205th Review U.S. Navy and Marine Corps A-4 Skyhawk Units of the Vietnam War- Peter Mersky
It is easy for aviation enthusiasts to appreciate any or most books written about aviation history. This is because any new work that sheds attention on aviation’s yesteryear and its current development is enough to excite their curiosity. For this reason, reviewing books on aviation is different and perhaps a sincerer form of writing than reviewing other kinds of books. Aviation enthusiasts retain a youthful glee for airplanes and flight. This is partly because aviation has touched and inspired the lives of aviation buffs, often as young persons.
It makes perfect sense to suggest that aviation enthusiasts should review aviation books, especially in light of the many technical specs that aircraft pose for those who try to understand and appreciate one of man’s greatest machines.
I am reminded of the British writer Kingsley Amis’ quip that book reviewers should review books that they actually like. Otherwise, writing can become strained as a mechanical chore that diligent readers easily detect.
Aviation enthusiasts who review books often find it not so important to distinguish between writing about the airplane that is the subject of a book and reviewing the book itself. In this case, reviewing books about aviation is a delightful and rewarding experience.
Osprey Combat Aircraft book series from Osprey Publishing is truly a pleasure to read and study. They highlight military aircraft in battle. However, these formidable books are much more than just about airplanes. In reality, this is a well-researched and competent history book series that sheds light on aviation history, engineering and the human spirit.
The series evaluates airplanes according to their ability to execute the role for which they were created. What is interesting about this book series is the stories of the pilots who flew them and those who maintained the aircrafts. This series of books educates readers about aviation history and about the nature of war – what more often than not – is the struggle of democratic nations to fend off aggression from tyrannical governments, as is evidenced by communism well into the twenty-first century.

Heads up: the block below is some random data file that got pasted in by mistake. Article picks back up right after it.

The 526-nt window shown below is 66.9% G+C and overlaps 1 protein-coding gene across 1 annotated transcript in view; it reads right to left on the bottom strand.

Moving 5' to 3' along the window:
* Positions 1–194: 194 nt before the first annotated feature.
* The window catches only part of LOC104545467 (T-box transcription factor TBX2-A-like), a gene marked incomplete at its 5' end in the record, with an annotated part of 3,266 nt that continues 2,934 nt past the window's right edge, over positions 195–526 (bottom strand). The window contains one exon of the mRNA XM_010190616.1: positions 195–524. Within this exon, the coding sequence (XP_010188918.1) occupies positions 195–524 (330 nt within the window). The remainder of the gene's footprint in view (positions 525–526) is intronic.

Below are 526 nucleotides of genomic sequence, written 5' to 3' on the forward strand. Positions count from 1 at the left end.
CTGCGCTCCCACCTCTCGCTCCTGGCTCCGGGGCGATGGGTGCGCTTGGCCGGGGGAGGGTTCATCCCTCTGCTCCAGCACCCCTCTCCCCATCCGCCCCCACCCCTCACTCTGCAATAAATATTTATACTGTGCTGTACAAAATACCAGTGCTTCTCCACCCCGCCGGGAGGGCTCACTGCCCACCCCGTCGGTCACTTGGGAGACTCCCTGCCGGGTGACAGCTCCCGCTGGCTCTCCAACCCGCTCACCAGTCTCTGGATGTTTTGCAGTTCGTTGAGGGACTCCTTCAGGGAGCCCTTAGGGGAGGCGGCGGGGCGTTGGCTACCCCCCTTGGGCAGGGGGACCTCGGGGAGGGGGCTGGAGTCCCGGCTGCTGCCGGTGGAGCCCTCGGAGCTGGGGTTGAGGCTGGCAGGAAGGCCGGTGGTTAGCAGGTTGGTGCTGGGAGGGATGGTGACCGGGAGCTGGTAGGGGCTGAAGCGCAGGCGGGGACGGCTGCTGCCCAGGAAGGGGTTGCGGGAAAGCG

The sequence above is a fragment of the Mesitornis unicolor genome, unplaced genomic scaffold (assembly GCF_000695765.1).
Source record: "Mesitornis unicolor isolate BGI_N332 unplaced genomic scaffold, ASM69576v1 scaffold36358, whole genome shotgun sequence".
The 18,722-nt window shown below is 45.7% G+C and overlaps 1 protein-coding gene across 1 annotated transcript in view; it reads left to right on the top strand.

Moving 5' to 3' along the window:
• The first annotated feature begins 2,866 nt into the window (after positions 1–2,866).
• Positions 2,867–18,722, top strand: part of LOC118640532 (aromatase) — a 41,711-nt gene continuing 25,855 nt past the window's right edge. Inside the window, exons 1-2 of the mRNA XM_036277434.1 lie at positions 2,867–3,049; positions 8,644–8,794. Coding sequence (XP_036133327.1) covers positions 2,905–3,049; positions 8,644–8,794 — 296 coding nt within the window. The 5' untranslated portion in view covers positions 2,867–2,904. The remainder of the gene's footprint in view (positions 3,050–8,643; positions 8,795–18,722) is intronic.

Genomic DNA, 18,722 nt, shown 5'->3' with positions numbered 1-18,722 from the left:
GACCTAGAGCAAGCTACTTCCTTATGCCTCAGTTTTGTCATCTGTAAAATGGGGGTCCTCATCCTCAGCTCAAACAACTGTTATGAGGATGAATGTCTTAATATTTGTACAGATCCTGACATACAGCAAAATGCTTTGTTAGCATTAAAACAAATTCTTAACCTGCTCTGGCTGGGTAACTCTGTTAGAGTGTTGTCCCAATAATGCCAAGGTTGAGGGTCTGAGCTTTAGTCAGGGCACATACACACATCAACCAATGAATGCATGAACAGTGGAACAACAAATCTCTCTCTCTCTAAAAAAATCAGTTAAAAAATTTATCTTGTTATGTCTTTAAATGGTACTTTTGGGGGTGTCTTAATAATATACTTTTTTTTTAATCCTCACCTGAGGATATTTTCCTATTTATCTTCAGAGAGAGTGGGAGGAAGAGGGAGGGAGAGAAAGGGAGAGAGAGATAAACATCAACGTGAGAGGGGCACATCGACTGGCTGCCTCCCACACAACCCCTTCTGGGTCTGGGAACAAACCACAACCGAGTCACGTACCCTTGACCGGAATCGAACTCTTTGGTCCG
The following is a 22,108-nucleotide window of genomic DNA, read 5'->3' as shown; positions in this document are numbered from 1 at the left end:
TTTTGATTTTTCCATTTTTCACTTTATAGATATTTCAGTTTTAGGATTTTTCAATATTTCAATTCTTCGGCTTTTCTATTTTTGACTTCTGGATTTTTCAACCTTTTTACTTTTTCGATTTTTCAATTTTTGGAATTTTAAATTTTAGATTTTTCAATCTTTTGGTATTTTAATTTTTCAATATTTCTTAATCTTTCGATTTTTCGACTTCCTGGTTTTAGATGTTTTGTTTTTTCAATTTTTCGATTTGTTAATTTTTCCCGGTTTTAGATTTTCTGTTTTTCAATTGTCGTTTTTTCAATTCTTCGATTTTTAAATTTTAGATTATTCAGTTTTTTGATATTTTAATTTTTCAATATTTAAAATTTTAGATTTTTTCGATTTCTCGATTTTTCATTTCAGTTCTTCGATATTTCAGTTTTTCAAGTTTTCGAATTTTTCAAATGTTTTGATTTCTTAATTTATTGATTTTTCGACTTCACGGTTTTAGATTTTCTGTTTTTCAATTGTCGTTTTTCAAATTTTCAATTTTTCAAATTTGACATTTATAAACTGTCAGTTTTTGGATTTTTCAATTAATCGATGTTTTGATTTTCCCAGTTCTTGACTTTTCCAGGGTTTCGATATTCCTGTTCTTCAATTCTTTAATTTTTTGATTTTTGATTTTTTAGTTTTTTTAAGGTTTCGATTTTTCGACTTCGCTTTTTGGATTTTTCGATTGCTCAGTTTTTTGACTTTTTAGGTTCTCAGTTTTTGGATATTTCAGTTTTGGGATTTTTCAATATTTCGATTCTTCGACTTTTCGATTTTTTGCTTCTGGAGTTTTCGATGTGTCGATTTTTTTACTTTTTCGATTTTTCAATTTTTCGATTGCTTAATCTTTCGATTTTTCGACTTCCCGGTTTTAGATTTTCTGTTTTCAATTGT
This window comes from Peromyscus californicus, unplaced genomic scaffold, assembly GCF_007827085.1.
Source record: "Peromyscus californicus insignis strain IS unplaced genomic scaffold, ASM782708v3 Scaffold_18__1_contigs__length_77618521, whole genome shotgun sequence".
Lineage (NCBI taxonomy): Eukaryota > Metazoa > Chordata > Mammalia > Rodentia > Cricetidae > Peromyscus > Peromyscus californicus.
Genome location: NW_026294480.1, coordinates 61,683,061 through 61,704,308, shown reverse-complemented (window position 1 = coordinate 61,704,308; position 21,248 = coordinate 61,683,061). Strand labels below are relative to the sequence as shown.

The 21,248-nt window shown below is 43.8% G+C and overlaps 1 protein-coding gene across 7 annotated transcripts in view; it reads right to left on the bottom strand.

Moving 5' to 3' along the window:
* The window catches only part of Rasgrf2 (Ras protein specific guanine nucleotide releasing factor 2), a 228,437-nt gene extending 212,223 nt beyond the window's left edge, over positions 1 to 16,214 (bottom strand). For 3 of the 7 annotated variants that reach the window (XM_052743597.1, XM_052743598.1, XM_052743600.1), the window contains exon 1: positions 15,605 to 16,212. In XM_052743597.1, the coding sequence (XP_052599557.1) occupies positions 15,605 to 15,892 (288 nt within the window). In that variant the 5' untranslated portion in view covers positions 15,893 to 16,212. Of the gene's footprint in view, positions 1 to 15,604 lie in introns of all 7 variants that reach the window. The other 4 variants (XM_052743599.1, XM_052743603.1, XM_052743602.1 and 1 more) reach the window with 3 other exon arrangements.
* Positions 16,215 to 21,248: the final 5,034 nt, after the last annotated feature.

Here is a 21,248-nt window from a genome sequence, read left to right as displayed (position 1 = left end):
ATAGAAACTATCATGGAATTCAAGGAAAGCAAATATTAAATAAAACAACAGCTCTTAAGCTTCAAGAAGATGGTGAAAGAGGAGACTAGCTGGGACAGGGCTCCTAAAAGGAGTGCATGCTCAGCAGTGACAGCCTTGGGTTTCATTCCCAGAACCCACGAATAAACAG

U.S. Navy and Marine Corps A-4 Skyhawk Units of the Vietnam War by Peter Mersky is another of the fantastic works that makeup the vast lineup of books published by Osprey Publishing. Ed Heinemann (1908-1991) designed the A-4 Skyhawk. Heinemann also designed the A-3 Skywarrior and the A-1 Skyraider, among others. He became Douglas Corporation’s Chief Engineer in 1936.
The U.S. Navy wanted a small fighter/attack airplane to replace the single-prop A-1 Skyraider. Heinemann understood the Navy’s request for a nimble and lightweight aircraft for their aircraft carriers. The A-4 was just that. With a maximum takeoff weight of 24,500 pounds, the airplane didn’t even need to fold its delta wings on deck. The versatile A-4 fighter/attack airplane had a top speed of 670 mph. The A-4 served its role with the U.S. Navy until 1967, when the LTV A-7 Corsair II substituted it in large part. The U.S. Marine Corps put the A-4 into service in South-east Asia in the early 1970s to serve in the role of low-level support.
The U.S. Marine Corps received its first A-4A in 1956. The A-4M was created for the Marine Corps. The Marine Corps built a base in Chu Lai in 1965. The base was located 55 miles south of Saigon. The 8,000-foot runway was damaged by monsoon rains, which forced A-4 pilots to operate using only 4,000 feet until the other half of the clay runway was repaired. This necessitated the use of JATO (Jet-assisted take off) bottles. Chu Lai base closed in July 1970. The remaining units were transferred to Da Nang base near Saigon.
The mission of the A-4, nicknamed “hot rod,” was to fly into areas heavily defended by surface-to-air missiles (SAMs) and strafe its targets. A big difference between the A-4 and the more “glamorous” F-4 Phantom II is that the F-4 engaged North Vietnamese MiGs. In addition, the A-4 was cheaper to maintain than the F-4 Phantom.
The first Douglas A-4 prototype flew in 1954 and was formally introduced into service in 1956. The aircraft was produced from 1954 to 1979. It also served admirably in the Yom Kippur War and Falklands War.
The A-4 was active until 2015 with the Israeli Air Force. A total of 2, 960 A-4s, including trainers, were built.